In a large-scale study of people from diverse ancestries, researchers narrowed down the number of genomic variants that are strongly associated with blood lipid levels and generated a polygenic risk score to predict elevated low-density lipoprotein cholesterol levels, a major risk factor for heart disease, according to a news release from the National Institutes of Health (NIH).
The study, published in the journal Nature, was led by the Global Lipids Genetics Consortium. The authors include researchers at the National Human Genome Research Institute (NHGRI), part of NIH.
Lipids are fat-like substances that can be found in blood and body tissues. They come in two major forms - cholesterol and triglycerides. Humans need a certain amount of lipids in the body for normal function, but elevated lipid levels may increase the risk of developing a heart condition. Polygenic risk scores provide an estimate of an individual's risk for specific diseases, based on their DNA changes related to those diseases.
"Finding the set of genomic variants that are important for this trait is key for us to understand the biology and identify new drug targets," said Cristen Willer, PhD, Professor of Human Genetics at the University of Michigan. "These genomic variants then inform how well polygenic risk scores work to determine risk for such diseases."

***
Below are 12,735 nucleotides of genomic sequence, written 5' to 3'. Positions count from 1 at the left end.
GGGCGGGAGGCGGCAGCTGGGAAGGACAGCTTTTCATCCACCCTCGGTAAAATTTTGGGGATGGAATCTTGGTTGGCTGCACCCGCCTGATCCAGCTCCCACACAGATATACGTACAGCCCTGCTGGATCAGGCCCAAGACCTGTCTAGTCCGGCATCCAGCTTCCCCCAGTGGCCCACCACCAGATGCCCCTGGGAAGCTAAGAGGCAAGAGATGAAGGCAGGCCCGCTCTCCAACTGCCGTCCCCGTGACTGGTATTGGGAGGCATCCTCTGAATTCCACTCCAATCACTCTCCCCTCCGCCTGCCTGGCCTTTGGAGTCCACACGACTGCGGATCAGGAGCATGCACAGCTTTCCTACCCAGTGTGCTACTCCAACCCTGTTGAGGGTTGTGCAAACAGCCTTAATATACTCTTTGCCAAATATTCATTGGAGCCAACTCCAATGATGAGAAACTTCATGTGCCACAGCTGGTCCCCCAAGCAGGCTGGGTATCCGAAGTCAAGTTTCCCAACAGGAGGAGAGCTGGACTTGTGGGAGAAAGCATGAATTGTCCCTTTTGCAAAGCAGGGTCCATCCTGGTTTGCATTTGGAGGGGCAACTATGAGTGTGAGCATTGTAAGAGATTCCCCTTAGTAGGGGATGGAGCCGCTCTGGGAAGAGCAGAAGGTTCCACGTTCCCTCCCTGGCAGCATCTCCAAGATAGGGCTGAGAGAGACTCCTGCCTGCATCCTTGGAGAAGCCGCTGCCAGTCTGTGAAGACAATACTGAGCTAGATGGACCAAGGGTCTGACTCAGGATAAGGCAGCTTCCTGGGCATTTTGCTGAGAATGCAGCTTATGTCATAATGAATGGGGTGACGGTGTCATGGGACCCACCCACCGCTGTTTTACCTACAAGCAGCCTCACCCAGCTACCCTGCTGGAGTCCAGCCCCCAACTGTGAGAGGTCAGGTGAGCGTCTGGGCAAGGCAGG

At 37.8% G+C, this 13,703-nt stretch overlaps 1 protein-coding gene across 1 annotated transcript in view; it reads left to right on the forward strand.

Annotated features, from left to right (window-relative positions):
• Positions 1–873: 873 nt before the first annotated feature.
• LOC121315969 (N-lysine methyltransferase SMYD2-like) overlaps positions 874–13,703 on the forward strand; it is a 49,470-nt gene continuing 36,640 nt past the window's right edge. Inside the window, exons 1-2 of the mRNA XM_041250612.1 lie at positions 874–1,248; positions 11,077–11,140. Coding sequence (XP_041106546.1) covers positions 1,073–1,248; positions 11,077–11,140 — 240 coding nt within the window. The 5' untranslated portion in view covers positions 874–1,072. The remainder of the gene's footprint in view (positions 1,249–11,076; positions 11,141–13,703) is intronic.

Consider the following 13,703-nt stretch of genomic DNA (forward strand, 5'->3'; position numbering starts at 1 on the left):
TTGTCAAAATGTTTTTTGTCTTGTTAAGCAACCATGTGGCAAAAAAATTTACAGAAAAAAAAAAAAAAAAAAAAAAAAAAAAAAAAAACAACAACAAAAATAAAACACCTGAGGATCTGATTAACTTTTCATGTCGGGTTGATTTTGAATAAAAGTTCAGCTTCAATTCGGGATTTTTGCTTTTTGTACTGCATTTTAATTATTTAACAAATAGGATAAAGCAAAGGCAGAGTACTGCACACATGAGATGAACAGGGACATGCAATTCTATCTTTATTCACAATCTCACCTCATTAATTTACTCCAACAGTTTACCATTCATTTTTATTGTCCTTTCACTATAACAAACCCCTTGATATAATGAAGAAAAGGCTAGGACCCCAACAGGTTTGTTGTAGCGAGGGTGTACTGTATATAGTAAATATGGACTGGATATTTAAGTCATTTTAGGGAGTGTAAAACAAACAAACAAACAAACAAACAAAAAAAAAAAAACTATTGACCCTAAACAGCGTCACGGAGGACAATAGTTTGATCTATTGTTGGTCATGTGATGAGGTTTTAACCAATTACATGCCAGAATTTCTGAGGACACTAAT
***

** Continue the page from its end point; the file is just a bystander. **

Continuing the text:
Since the field's inception, the genomics community has performed over 6,000 studies looking at the association of specific genomic variants and cardiovascular disease. However, the design of these studies overwhelmingly included individuals from European ancestral populations.
To address this issue, researchers accumulated data from 201 previous genome-wide association studies, including about 1.65 million individuals from five ancestral groups: African, East Asian, European, Hispanic and South Asian. About 1.32 million of those studies were from European ancestry, and the remaining 350,000 were non-European. The studies contained data on blood levels of the different classes of cholesterol and triglycerides.
The research group calculated the polygenic risk scores using data from each of the different ancestral groups, either separately or all together. Then, they tested the risk scores in a diverse set of studies, including Africans enrolled from Ghana, Kenya and Nigeria as part of the Africa America Diabetes Mellitus study.
The results showed a polygenic risk score that includes diverse genomic data is much more predictive of whether a person of any ancestry will have elevated low-density lipoprotein cholesterol levels than a score that only includes European genomic data.
For each ancestral group, the polygenic risk score that used data from all ancestries worked at least as well as or better than the risk scores derived from data from the same ancestral group.